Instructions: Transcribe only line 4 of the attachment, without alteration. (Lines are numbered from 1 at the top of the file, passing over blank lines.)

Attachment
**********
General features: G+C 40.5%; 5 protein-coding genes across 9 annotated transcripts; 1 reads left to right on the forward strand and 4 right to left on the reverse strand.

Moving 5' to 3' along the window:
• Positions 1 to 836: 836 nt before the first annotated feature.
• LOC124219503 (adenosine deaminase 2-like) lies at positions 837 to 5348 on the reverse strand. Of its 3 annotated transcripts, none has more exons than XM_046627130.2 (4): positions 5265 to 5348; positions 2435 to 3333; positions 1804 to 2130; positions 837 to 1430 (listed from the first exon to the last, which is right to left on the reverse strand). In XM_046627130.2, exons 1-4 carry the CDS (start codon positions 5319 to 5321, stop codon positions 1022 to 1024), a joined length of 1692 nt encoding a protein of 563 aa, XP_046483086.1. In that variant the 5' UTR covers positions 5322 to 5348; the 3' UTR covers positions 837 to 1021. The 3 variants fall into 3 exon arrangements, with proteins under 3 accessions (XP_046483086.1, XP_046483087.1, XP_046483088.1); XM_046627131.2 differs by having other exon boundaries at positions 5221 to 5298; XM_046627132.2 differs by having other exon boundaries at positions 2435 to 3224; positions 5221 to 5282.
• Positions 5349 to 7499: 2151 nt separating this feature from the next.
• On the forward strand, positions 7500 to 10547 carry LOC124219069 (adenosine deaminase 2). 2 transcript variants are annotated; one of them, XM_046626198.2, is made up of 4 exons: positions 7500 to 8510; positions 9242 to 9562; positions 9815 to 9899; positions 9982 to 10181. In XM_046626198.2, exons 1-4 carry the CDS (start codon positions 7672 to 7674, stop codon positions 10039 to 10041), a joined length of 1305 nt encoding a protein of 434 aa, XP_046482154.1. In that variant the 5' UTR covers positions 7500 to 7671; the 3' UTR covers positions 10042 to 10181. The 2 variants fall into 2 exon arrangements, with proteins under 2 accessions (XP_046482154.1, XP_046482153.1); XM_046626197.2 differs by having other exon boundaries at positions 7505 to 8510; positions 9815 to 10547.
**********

• LOC124219503 (adenosine deaminase 2-like) lies at positions 837 to 5348 on the reverse strand. Of its 3 annotated transcripts, none has more exons than XM_046627130.2 (4): positions 5265 to 5348; positions 2435 to 3333; positions 1804 to 2130; positions 837 to 1430 (listed from the first exon to the last, which is right to left on the reverse strand). In XM_046627130.2, exons 1-4 carry the CDS (start codon positions 5319 to 5321, stop codon positions 1022 to 1024), a joined length of 1692 nt encoding a protein of 563 aa, XP_046483086.1. In that variant the 5' UTR covers positions 5322 to 5348; the 3' UTR covers positions 837 to 1021. The 3 variants fall into 3 exon arrangements, with proteins under 3 accessions (XP_046483086.1, XP_046483087.1, XP_046483088.1); XM_046627131.2 differs by having other exon boundaries at positions 5221 to 5298; XM_046627132.2 differs by having other exon boundaries at positions 2435 to 3224; positions 5221 to 5282.